Aaron Rodgers arrived in Green Bay on Thursday night from sunny California and was greeted by more than a foot of snow on the ground and a temperature drop of about 50 degrees.
Rodgers wasn't complaining. Not about the Wisconsin weather. Not about an offseason in which he spent six weeks on crutches recovering from a broken left foot. And not about the prospect of having to spend his third NFL season on the bench playing second fiddle to Brett Favre.
"People are going to talk about the potential negatives," said Rodgers, who is among several current and former players featured at Packers Fan Fest this weekend at the Lambeau Field Atrium. "I don't really see any negatives."
Rodgers refuses to dwell on his supposed misfortune. He backs up Favre, the most durable quarterback in NFL history who announced last month he would return for a 17th season. That leaves Rodgers, the Packers' first-round draft choice in 2005, holding the proverbial clipboard for at least another year.
"I've got a lot of positive things coming up this season," Rodgers said. "It's just another year to grow as a player and person in this league."
Rodgers said he has no second thoughts about being drafted by the Packers. "I'm happy where I'm at," he said. "I love the city. I met a lot of great people out here. We have a first-class organization, and I'd love to play my entire career here."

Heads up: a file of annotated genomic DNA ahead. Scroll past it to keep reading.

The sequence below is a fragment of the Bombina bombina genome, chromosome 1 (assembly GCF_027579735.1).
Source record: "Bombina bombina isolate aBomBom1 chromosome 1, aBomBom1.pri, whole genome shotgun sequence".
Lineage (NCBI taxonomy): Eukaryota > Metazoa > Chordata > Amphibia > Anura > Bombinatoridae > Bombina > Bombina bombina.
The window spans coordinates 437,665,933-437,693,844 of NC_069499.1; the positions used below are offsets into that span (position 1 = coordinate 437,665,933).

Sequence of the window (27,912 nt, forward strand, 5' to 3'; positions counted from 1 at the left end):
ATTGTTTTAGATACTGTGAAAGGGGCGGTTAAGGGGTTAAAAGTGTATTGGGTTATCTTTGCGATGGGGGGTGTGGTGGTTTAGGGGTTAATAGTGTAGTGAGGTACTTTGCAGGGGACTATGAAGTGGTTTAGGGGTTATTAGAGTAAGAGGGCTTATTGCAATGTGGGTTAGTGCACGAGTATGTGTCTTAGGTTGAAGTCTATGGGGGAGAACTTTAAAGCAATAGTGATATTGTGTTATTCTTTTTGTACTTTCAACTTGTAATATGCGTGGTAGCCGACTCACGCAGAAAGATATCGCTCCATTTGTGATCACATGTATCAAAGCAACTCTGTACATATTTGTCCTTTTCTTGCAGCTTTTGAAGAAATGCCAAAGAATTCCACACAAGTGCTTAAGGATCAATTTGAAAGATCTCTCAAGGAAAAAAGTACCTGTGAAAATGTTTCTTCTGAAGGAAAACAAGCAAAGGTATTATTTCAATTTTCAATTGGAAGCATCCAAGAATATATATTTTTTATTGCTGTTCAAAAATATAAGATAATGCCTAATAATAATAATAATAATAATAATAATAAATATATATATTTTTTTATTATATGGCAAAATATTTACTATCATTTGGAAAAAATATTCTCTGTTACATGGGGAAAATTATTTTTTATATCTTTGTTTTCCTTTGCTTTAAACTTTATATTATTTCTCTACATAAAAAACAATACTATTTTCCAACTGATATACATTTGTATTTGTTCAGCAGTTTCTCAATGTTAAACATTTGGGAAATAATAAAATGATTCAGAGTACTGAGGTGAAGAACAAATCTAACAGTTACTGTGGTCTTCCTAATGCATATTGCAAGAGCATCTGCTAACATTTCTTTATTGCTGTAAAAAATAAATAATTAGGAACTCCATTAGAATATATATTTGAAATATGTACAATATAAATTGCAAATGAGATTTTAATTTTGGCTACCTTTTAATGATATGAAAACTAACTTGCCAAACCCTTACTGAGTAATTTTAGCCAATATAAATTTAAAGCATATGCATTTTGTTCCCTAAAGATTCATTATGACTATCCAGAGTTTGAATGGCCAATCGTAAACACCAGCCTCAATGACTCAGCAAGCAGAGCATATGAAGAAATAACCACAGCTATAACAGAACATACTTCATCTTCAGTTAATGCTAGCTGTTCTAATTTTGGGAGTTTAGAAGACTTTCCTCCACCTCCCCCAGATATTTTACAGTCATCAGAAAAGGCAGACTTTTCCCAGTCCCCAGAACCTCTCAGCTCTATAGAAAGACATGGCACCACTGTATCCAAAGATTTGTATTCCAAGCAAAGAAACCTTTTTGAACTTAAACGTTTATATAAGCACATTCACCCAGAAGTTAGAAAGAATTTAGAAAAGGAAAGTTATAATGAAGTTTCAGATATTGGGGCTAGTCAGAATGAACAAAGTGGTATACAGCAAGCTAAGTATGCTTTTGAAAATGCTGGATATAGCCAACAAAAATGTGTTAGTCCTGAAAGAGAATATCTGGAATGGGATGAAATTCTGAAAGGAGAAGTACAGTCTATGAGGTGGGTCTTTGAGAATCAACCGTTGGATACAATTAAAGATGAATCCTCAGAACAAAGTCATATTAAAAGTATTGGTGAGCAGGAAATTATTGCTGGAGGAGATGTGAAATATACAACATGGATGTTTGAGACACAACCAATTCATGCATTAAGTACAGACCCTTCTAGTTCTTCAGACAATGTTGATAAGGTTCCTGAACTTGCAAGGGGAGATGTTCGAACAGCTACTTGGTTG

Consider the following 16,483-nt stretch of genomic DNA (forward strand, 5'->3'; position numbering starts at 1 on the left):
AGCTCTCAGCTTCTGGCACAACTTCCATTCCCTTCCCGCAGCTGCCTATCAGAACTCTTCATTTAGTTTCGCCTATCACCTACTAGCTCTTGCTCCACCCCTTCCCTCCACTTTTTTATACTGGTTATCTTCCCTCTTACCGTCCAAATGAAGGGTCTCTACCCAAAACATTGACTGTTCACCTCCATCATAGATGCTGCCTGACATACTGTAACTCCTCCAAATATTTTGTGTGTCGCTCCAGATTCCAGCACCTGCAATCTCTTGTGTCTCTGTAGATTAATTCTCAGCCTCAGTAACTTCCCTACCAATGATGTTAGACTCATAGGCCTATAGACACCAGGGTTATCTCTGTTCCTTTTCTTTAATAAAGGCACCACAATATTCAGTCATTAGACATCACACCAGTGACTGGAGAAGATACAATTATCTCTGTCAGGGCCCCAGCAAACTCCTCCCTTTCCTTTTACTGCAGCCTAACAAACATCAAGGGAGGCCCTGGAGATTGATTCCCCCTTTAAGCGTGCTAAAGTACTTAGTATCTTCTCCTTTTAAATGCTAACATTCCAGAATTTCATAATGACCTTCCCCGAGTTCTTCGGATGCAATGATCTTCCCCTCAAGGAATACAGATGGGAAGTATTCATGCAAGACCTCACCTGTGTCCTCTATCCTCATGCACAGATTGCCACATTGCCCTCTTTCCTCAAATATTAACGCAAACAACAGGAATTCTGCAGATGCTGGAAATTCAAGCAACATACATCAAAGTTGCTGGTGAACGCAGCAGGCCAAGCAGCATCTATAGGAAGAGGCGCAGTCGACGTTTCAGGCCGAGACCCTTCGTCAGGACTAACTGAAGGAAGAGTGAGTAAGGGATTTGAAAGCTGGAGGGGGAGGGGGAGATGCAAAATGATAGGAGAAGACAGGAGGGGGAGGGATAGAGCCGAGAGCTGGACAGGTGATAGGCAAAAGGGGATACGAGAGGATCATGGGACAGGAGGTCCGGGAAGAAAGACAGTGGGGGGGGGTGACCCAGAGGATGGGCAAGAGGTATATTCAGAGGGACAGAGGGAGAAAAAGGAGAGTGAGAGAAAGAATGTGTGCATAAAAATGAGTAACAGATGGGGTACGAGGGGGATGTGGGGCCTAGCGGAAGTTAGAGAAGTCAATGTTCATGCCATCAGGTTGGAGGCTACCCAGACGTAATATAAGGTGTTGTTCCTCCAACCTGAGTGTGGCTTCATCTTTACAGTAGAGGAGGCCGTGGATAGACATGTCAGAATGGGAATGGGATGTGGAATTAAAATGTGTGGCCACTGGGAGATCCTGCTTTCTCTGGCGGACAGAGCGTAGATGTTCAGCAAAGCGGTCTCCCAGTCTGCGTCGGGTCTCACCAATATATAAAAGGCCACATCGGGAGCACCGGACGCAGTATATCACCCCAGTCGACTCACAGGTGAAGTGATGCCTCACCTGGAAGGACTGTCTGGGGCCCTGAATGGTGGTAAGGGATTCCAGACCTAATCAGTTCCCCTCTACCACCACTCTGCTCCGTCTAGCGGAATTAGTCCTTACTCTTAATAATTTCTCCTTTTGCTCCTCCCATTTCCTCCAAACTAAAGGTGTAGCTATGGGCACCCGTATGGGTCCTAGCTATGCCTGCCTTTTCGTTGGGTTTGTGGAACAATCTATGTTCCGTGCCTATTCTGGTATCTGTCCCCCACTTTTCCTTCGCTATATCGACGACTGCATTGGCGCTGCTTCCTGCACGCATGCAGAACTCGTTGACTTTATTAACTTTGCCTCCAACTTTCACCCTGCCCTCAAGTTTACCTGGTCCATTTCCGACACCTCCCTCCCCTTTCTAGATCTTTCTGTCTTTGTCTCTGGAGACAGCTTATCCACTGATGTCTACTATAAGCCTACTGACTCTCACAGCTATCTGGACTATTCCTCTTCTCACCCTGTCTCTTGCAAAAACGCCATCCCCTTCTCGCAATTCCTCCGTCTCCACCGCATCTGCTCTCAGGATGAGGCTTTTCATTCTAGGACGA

Rodgers hopes to be at or near 100 percent when the Packers' offseason workout program begins March 19, exactly four months after the injury ended his season.
Rodgers is no stranger to rehabilitation. He had surgery in January 2004 to repair an anterior cruciate knee ligament but returned in time for his final season at California.
"I always seem to come back stronger, more athletic and just have more of a drive off of these injuries," Rodgers said, "just because you have to work that much harder when your sport is taken away from you. You can either feel sorry for yourself or get better."
As for the recent rumors about the Packers offering Rodgers to the Oakland Raiders for Randy Moss, he said: "I don't pay any attention to that stuff, but it's hard for my friends and extended family not to. So, I got plenty of calls and text messages about that stuff."
Rodgers said no one from the Packers called to refute the rumors. "I didn't really need that," he said. "I figured if I was going to get traded - the way our organization is, we're a first-class organization - I knew I'd be the first one to know. So, when I hear stuff like this, I didn't really think too much of it. A lot of my friends were potentially excited about me coming to California, but I said, 'Don't count on it.'"
Packers General Manager Ted Thompson did his best to dispel any notion of an impending trade. When asked at Fan Fest if Rodgers was the team's quarterback of the future, Thompson replied without hesitation: "Yes."
Rodgers wants to improve and plans to continue learning from Favre. "There's a lot of things I can still pick up from Brett," he said.
The best thing Favre taught him was to never lose his childlike passion for the game. "That's not something he told me, it's just something I've seen," Rodgers said. "The reason he keeps coming back in my opinion is because he loves the game so much."
Rodgers does too, and someday he wants to show it on the field.